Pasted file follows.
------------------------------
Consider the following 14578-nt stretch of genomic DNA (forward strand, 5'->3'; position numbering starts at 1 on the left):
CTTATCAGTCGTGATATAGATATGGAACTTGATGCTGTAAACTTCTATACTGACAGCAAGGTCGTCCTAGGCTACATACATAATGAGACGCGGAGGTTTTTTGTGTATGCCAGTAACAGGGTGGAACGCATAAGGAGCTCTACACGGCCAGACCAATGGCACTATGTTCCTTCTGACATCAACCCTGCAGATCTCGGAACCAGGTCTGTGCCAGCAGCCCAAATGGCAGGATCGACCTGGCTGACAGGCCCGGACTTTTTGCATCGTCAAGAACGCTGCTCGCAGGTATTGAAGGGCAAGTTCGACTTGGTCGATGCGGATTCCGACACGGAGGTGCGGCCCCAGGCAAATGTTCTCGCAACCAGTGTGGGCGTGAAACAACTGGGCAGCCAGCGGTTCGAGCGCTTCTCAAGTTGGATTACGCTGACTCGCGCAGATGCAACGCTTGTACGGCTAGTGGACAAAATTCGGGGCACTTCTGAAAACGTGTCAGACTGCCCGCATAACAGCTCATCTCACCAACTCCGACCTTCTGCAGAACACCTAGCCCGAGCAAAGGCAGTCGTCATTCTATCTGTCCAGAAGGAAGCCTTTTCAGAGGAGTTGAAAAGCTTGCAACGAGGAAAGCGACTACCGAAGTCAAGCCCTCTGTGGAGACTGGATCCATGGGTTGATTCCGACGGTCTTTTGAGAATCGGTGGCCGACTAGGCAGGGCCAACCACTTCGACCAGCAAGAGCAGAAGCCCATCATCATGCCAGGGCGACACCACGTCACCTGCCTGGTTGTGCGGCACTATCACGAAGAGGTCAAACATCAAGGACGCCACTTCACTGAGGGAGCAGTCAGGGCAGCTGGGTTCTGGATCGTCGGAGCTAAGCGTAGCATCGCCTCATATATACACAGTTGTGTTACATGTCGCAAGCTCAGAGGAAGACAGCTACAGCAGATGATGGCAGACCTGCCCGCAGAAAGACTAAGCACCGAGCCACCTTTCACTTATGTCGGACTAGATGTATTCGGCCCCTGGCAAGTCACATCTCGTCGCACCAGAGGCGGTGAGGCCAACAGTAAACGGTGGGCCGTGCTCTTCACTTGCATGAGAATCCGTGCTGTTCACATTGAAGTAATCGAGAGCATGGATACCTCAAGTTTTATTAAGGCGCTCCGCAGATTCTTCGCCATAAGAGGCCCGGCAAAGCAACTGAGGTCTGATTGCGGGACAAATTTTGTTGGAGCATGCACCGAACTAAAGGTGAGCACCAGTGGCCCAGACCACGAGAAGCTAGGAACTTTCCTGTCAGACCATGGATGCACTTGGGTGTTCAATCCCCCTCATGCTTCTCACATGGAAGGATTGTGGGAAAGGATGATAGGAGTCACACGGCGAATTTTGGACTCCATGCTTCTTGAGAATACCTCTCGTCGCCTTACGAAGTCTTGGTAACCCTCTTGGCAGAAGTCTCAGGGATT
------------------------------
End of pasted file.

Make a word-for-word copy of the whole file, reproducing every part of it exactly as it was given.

Consider the following 14578-nt stretch of genomic DNA (forward strand, 5'->3'; position numbering starts at 1 on the left):
CTTATCAGTCGTGATATAGATATGGAACTTGATGCTGTAAACTTCTATACTGACAGCAAGGTCGTCCTAGGCTACATACATAATGAGACGCGGAGGTTTTTTGTGTATGCCAGTAACAGGGTGGAACGCATAAGGAGCTCTACACGGCCAGACCAATGGCACTATGTTCCTTCTGACATCAACCCTGCAGATCTCGGAACCAGGTCTGTGCCAGCAGCCCAAATGGCAGGATCGACCTGGCTGACAGGCCCGGACTTTTTGCATCGTCAAGAACGCTGCTCGCAGGTATTGAAGGGCAAGTTCGACTTGGTCGATGCGGATTCCGACACGGAGGTGCGGCCCCAGGCAAATGTTCTCGCAACCAGTGTGGGCGTGAAACAACTGGGCAGCCAGCGGTTCGAGCGCTTCTCAAGTTGGATTACGCTGACTCGCGCAGATGCAACGCTTGTACGGCTAGTGGACAAAATTCGGGGCACTTCTGAAAACGTGTCAGACTGCCCGCATAACAGCTCATCTCACCAACTCCGACCTTCTGCAGAACACCTAGCCCGAGCAAAGGCAGTCGTCATTCTATCTGTCCAGAAGGAAGCCTTTTCAGAGGAGTTGAAAAGCTTGCAACGAGGAAAGCGACTACCGAAGTCAAGCCCTCTGTGGAGACTGGATCCATGGGTTGATTCCGACGGTCTTTTGAGAATCGGTGGCCGACTAGGCAGGGCCAACCACTTCGACCAGCAAGAGCAGAAGCCCATCATCATGCCAGGGCGACACCACGTCACCTGCCTGGTTGTGCGGCACTATCACGAAGAGGTCAAACATCAAGGACGCCACTTCACTGAGGGAGCAGTCAGGGCAGCTGGGTTCTGGATCGTCGGAGCTAAGCGTAGCATCGCCTCATATATACACAGTTGTGTTACATGTCGCAAGCTCAGAGGAAGACAGCTACAGCAGATGATGGCAGACCTGCCCGCAGAAAGACTAAGCACCGAGCCACCTTTCACTTATGTCGGACTAGATGTATTCGGCCCCTGGCAAGTCACATCTCGTCGCACCAGAGGCGGTGAGGCCAACAGTAAACGGTGGGCCGTGCTCTTCACTTGCATGAGAATCCGTGCTGTTCACATTGAAGTAATCGAGAGCATGGATACCTCAAGTTTTATTAAGGCGCTCCGCAGATTCTTCGCCATAAGAGGCCCGGCAAAGCAACTGAGGTCTGATTGCGGGACAAATTTTGTTGGAGCATGCACCGAACTAAAGGTGAGCACCAGTGGCCCAGACCACGAGAAGCTAGGAACTTTCCTGTCAGACCATGGATGCACTTGGGTGTTCAATCCCCCTCATGCTTCTCACATGGAAGGATTGTGGGAAAGGATGATAGGAGTCACACGGCGAATTTTGGACTCCATGCTTCTTGAGAATACCTCTCGTCGCCTTACGAAGTCTTGGTAACCCTCTTGGCAGAAGTCTCAGGGATT